Enduring Function and Style

    A young child going into their grandfather's study and crawling up into the well worn seat of his old wing-back chair would probably miss the qualities of the chair that were meaningful to “Grandpa”. The qualities of enduring function and style.

    This kitchen for a local client of ours always reminded me of a chair like that. One reason is that the custom finish we developed especially for them, embodies the richness of old red leather.

    In some ways the kitchen makes bold statements with full height majesty and eye-capturing symmetry. Its finer points of repeating door sizes and “touch latch” engineering allows the finished look to be free from the clutter of pull or knob hardware. These quiet touches underline the kitchen’s bolder statements.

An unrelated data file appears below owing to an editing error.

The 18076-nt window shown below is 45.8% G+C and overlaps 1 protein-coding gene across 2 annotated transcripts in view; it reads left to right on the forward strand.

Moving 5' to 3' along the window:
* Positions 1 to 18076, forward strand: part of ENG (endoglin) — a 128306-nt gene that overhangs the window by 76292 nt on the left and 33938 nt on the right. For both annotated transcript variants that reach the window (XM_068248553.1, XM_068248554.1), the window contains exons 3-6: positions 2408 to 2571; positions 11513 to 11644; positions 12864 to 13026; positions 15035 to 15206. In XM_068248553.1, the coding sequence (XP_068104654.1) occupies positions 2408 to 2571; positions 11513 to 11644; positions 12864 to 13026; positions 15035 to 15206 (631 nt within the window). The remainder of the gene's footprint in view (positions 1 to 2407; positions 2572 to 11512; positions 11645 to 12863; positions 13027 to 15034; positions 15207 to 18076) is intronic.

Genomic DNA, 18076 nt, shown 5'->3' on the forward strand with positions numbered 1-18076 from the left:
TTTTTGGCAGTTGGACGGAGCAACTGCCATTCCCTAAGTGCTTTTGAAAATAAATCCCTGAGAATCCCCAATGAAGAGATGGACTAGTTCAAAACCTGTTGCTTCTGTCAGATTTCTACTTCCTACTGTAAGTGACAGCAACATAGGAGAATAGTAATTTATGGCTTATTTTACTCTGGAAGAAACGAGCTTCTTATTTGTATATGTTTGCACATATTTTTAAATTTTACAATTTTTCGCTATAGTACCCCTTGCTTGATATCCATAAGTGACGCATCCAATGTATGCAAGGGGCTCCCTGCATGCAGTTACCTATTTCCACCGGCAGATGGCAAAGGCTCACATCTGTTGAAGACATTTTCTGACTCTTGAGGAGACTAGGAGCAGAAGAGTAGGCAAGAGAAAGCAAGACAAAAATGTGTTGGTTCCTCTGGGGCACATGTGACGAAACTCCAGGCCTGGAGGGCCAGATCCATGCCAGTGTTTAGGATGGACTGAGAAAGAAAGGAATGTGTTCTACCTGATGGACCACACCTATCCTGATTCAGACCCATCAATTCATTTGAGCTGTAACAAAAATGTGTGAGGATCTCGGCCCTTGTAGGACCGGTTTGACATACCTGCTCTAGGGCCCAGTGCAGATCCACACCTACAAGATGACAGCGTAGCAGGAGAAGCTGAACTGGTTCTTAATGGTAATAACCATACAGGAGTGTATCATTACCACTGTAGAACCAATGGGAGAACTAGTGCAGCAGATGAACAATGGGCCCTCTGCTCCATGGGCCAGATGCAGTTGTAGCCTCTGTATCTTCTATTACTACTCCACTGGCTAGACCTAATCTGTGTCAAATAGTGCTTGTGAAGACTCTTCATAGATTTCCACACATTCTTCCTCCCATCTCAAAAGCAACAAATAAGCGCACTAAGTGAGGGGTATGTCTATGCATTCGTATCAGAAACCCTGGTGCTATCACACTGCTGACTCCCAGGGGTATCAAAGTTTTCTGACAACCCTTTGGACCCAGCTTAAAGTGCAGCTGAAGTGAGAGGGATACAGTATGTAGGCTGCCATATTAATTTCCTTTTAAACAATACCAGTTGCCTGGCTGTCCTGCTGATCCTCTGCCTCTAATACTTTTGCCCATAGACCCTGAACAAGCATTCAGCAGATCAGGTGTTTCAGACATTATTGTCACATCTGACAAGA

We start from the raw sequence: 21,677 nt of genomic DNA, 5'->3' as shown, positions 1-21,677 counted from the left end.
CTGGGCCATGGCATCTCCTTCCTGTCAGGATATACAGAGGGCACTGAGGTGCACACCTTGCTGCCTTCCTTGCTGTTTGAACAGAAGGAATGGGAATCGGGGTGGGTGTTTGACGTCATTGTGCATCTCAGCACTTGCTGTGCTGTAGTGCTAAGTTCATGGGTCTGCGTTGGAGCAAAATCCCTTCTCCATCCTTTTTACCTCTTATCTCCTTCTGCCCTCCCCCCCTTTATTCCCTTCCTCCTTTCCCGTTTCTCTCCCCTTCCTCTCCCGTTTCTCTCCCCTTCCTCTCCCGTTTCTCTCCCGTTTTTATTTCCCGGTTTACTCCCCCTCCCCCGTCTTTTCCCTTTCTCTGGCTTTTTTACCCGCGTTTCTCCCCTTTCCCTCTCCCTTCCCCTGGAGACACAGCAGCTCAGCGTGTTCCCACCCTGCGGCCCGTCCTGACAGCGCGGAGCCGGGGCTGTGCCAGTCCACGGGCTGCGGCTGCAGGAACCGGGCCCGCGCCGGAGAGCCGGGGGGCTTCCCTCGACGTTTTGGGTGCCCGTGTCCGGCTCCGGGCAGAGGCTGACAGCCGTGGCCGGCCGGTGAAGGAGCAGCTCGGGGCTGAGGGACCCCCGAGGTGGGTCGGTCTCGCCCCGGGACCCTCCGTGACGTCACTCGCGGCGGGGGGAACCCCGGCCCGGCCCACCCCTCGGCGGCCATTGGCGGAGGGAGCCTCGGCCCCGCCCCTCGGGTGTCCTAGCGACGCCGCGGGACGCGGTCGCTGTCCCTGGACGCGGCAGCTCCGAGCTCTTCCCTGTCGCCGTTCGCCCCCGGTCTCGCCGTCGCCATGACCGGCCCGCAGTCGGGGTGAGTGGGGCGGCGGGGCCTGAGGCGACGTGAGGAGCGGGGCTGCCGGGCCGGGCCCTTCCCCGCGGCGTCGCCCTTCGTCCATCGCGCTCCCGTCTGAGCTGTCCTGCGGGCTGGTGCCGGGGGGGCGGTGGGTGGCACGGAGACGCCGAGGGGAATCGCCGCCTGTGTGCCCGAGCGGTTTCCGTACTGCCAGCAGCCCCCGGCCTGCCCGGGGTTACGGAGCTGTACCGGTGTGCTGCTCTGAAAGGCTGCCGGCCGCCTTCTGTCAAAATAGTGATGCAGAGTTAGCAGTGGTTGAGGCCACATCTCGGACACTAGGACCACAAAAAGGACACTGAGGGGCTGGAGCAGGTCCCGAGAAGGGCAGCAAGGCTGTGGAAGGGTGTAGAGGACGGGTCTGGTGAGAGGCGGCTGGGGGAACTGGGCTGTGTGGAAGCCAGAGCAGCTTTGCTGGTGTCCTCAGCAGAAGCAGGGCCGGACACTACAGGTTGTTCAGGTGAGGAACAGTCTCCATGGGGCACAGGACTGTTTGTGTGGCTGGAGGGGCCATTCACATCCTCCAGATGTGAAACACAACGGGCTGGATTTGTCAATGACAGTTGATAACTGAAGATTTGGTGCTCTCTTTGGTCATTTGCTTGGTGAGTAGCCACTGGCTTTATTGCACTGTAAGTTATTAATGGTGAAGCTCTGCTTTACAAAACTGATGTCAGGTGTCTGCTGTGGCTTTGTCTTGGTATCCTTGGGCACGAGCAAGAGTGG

Components like a tailor-made in-cabinet closet (with all the necessities close at hand), adjustable roll out shelves in the pantry, deep pot and pan drawers, and unique corner solutions, will allow this kitchen to adapt and maintain its high calling to “ function” for many years to come. One look at the images, and you will see that the styling is also timeless and will endure just like all good design should.

    Enduring function and style . . . . . I guess this kitchen really is like that chair after all.

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    A Kitchen For The Avid Cook

    The attention to detail and the pride in their work is so apparent.

    On a stiflingly hot day in late July, Ann Fulton's light, bright, cheery kitchen welcomes visitors not only with a remarkably airy feel, but also with the sights and scents of a good day's work: a loaf of zucchini bread sits cooling on the counter, practically begging to be sliced and slathered with the freshly canned peach jam sitting beside it.